First timers, emerging artists, youthful exuberance - there is plenty new to celebrate at this year’s Vancouver Island MusicFest.
There are artists who are new to the festival. Some are new to the industry. And some are relatively new to the world.
All of them can be seen, along with a multitude of festival favourites, national, and international talent, as Black Press streams the entire 25 hours of programming, July 9-11.
“Poeple think the term ‘emerging artist’ means young, but that’s just not true,” said MusicFest executive producer Doug Cox. “There are so many people, from baby boomers on down, that decided later in life that they wanted to start performing, and there are a lot of them that are quite good. So ‘emerging’ doesn’t mean young, necessarily.”
Angel Forrest, while not new to the industry, is new to the Comox Valley. The Montreal blues singer ended up on Hornby Island throughout the entire pandemic, and was just nominated for a Juno Award - her first such nomination in her three-decade-long career.
“She’s sort of a Janis Joplin-type singer - just a powerhouse,” said Cox. “She’s new to the festival.”
Jeff Plankenhorn is another big name with newly local roots.
After 20 years in Austin, Texas, Plankenhorn recently moved to Campbell River. Cox is thrilled to have him at the festival.
“He has played the festival before as a side man, but this will be his first ‘feature’ performance. He is one of the finest musicians to come out of Austin.”
Some other festival first-timers include the Quadra folk roots band Willow - an all-female quartet; L∞PS, a duo out of Kamloops; and Kentucky Eileen, another group from the Interior.
“Kentucky Eileen are a phenomenal bluegrass band out of the Okanagan,” said Cox. “They will be playing with Dirt Road Opera, which is kind of a harmony-strong group, remi niscent to me of Crosby, Stills & Nash.”
Caley Watts, a young singer/songwriter from Bella Coola, will be performing as part of the Indigenous Showcase curated by Leonard Sumner.
“I really think she will be making some waves in the world, once people know about her. She’s pretty special,” said Cox.
A Comox Valley gem, Easy Street, will make their MusicFest debut. Annie Handley and Dave Devindisch are well-known local artists who traditionally spend the MusicFest weekend on the production side. In past years, Devindisch has been too busy as the monitor mixer at the Grierson Stage to get a chance to perform. Their jazzy takes on hits from the past 50 years, mixed with some fantastic original cuts, make for an entertaining show, wherever they play.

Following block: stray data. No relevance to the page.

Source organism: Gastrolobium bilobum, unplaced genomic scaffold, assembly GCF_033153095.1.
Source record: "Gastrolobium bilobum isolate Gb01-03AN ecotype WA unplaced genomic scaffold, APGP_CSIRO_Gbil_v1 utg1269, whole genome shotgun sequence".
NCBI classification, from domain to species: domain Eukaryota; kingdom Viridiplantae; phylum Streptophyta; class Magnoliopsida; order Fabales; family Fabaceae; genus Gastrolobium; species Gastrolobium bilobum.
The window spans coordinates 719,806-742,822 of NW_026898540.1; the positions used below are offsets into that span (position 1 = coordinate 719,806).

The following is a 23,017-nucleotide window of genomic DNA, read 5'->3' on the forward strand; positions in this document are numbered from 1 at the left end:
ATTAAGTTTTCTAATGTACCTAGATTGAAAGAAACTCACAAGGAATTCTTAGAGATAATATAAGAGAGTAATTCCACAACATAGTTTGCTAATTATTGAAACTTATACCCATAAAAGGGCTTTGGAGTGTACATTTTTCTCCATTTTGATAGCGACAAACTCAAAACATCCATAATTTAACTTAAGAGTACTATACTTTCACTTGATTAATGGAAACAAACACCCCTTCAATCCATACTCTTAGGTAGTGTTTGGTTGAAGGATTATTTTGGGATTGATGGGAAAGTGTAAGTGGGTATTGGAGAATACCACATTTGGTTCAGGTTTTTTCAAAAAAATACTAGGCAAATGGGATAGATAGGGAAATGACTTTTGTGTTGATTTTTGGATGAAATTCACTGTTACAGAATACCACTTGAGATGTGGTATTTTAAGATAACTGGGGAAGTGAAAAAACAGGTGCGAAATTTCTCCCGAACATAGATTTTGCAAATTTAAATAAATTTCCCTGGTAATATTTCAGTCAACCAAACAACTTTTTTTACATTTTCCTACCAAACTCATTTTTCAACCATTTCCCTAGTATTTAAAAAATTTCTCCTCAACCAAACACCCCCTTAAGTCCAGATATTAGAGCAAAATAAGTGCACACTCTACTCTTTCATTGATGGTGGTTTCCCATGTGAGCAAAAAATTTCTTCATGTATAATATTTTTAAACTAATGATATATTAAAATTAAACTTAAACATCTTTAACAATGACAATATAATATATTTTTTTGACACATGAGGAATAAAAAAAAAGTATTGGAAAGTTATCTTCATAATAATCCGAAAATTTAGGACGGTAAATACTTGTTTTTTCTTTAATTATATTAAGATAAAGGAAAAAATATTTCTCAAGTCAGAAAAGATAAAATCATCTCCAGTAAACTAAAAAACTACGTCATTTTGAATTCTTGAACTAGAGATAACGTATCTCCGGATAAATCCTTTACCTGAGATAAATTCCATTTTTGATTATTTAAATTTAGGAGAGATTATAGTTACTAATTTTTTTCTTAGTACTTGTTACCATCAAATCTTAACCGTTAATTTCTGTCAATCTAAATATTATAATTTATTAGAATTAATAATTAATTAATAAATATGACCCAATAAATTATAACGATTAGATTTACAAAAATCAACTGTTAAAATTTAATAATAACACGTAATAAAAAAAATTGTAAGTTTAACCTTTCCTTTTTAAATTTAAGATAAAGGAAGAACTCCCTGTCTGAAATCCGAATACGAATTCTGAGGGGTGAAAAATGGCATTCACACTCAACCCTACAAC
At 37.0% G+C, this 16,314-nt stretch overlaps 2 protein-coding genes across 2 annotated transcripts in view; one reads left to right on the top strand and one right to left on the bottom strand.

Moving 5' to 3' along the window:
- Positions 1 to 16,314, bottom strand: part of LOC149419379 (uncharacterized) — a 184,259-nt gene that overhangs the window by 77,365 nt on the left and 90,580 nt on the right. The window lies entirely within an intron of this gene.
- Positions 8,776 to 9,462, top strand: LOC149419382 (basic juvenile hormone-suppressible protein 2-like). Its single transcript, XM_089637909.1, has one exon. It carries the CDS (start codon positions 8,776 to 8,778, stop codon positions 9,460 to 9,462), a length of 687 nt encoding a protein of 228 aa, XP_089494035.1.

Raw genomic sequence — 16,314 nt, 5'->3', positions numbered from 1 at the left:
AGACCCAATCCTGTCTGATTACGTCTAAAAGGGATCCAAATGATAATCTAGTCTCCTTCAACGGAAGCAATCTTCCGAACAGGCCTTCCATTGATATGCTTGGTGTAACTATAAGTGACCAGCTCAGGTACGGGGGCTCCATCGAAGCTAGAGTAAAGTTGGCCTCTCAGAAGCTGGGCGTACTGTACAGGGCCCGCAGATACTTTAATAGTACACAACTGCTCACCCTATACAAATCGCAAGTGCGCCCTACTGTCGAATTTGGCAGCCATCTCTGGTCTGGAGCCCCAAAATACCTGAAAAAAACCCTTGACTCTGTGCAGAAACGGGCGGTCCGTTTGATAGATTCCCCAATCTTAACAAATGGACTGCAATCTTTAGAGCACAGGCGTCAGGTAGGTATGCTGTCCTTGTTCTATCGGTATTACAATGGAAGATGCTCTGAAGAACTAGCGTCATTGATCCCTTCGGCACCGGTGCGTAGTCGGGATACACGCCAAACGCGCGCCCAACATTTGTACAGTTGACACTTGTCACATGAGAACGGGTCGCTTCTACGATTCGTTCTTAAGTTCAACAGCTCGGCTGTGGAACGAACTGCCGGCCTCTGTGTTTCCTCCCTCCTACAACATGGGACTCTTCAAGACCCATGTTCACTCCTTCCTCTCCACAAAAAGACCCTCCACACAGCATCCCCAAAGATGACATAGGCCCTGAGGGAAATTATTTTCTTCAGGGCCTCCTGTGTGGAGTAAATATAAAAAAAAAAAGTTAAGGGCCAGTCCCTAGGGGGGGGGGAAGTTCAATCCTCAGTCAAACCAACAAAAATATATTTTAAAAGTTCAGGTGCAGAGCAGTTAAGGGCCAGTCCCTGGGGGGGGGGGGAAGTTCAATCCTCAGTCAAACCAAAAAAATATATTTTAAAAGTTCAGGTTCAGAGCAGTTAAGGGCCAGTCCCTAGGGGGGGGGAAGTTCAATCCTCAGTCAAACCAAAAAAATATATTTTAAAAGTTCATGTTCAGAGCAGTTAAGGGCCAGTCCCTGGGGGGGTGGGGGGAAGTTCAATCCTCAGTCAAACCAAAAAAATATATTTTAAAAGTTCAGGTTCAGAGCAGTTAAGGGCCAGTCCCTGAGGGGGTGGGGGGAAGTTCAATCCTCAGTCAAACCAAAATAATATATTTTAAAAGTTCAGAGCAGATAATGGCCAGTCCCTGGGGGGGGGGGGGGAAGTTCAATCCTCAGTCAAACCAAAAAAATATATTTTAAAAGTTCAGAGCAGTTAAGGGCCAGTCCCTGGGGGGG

“We shot them out at 40 Knots Winery, and it was beautiful,” said Cox.
Another local duo performing is Sweet Santa Fe, who made their MusicFest debut in 2018.
“They are one of the best kept secret in some ways of the Comox Valley, in regards to musicians,” Cox said of Christine Baxter and Michael Rivero. “Michael’s musicianship is extraordinary as a Cuban guitar player, and their songwriting is really interesting. I’m really excited that they are part of the show.”
From the “young to this world” perspective, Parksville blues phenom, 14-year-old Liam Docherty will, in Cox’s words, “blow people’s minds.”
The self-proclaimed ‘red-headed blues boy’ has been performing publicly since the age of seven, recorded his debut CD at 13, and has shared the stage with such Canadian blues masters as David Gogo, Ken Hamm, and five-time Maple Blues Award winner for Piano Player of the Year, David Vest (who is also in the line-up this year).
“I can’t wait until people can actually see him in person,” said Cox. “He is part of the song circle segment that was recorded at the Tidemark Theatre (Campbell River). Getting up on a big stage like that in such a weird situation… having no audience, and seven cameras in your face, is not an easy thing to do, even for experienced artists. He did really well with it.”
Cox said Docherty’s talents are many.
“He’s not just a blues guitar player; he’s a great songwriter, and he’s playing pieces of music by people like Tommy Emmanuel, and Tony McManus, who are two of the finest players in the world, and he is just nailing it. He’s also a phenomenal Celtic guitar player. He blows me away; just a super talented kid.
“He’s not a show-biz kid. He’s a musician. That’s one of the things I really love about him. No one is pushing him into this. He’s just doing it because he really, really loves to play, and that’s pretty cool.”
The youthful talent is not limited to the front of the camera at the festival.
Doug’s son, 16-year-old Devon Cox, has been integral to the production of the online event, taking care of the bulk of the film editing.
“He has been a huge part of this,” said Doug. “Devon has saved our butts numerous times. Mike Sutcliffe has been doing the sound for the whole weekend and myself and Devon have been the main team for filming, along with Cresslynn (Brodhagen), our location manager. Mike and I are almost lining up to ask Devon questions at this point in time as we are going through the editing phase. We have problems and I tell you, he just knocks me out with his problem-solving ability; he is extraordinary, when it comes to anything with computers. Honestly, we couldn’t have done this weekend without him.”
So does Devon has a future as a festival producer?
“I think he’s too smart for that,” laughs Doug. “He’d actually be wasted as a festival producer. He has a lot more talent than that.”
Vancouver Island MusicFest - The Virtual Edition runs Friday, July 9, 7-11 p.m.; Saturday, July 10, noon-11 p.m.; and Sunday, June 11, noon-9 p.m.
For a fuull list of performers, go to islandmusicfest.com